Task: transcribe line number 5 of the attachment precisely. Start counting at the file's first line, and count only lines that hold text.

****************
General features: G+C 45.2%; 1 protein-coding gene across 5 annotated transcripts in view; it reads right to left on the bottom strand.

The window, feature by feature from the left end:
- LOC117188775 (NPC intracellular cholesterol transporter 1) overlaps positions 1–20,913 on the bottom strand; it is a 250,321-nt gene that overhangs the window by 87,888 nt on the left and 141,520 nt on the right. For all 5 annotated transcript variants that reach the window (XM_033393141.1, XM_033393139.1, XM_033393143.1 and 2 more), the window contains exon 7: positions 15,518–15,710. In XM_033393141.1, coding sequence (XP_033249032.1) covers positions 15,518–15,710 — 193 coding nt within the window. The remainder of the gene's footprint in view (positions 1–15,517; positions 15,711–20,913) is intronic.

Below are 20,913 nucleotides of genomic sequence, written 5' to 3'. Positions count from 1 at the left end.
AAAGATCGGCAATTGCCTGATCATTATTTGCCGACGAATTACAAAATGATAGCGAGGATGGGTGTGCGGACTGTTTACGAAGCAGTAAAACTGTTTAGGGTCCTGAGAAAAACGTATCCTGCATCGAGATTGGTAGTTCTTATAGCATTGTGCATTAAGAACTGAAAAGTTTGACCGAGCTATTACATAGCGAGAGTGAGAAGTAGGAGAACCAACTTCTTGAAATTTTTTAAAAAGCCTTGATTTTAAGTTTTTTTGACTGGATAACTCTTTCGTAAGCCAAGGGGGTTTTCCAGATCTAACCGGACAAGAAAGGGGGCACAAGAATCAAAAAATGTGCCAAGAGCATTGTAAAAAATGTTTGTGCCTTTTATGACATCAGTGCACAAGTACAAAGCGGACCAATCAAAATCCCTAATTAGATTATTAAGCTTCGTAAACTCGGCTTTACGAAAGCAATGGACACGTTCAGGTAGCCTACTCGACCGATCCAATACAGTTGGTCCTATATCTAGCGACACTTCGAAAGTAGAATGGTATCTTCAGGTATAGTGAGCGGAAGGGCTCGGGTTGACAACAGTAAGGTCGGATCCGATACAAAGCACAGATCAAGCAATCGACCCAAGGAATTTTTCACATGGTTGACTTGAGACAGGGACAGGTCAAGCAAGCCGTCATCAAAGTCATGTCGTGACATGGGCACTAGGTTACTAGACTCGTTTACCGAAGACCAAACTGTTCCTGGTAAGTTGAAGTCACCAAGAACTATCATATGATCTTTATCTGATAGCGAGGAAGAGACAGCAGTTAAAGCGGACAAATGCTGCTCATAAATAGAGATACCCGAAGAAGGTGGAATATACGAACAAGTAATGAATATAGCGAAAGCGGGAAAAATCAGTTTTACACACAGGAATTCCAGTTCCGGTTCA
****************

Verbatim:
AAAGATCGGCAATTGCCTGATCATTATTTGCCGACGAATTACAAAATGATAGCGAGGATGGGTGTGCGGACTGTTTACGAAGCAGTAAAACTGTTTAGGGTCCTGAGAAAAACGTATCCTGCATCGAGATTGGTAGTTCTTATAGCATTGTGCATTAAGAACTGAAAAGTTTGACCGAGCTATTACATAGCGAGAGTGAGAAGTAGGAGAACCAACTTCTTGAAATTTTTTAAAAAGCCTTGATTTTAAGTTTTTTTGACTGGATAACTCTTTCGTAAGCCAAGGGGGTTTTCCAGATCTAACCGGACAAGAAAGGGGGCACAAGAATCAAAAAATGTGCCAAGAGCATTGTAAAAAATGTTTGTGCCTTTTATGACATCAGTGCACAAGTACAAAGCGGACCAATCAAAATCCCTAATTAGATTATTAAGCTTCGTAAACTCGGCTTTACGAAAGCAATGGACACGTTCAGGTAGCCTACTCGACCGATCCAATACAGTTGGTCCTATATCTAGCGACACTTCGAAAGTAGAATGGTATCTTCAGGTATAGTGAGCGGAAGGGCTCGGGTTGACAACAGTAAGGTCGGATCCGATACAAAGCACAGATCAAGCAATCGACCCAAGGAATTTTTCACATGGTTGACTTGAGACAGGGACAGGTCAAGCAAGCCGTCATCAAAGTCATGTCGTGACATGGGCACTAGGTTACTAGACTCGTTTACCGAAGACCAAACTGTTCCTGGTAAGTTGAAGTCACCAAGAACTATCATATGATCTTTATCTGATAGCGAGGAAGAGACAGCAGTTAAAGCGGACAAATGCTGCTCATAAATAGAGATACCCGAAGAAGGTGGAATATACGAACAAGTAATGAATATAGCGAAAGCGGGAAAAATCAGTTTTACACACAGGAATTCCAGTTCCGGTTCA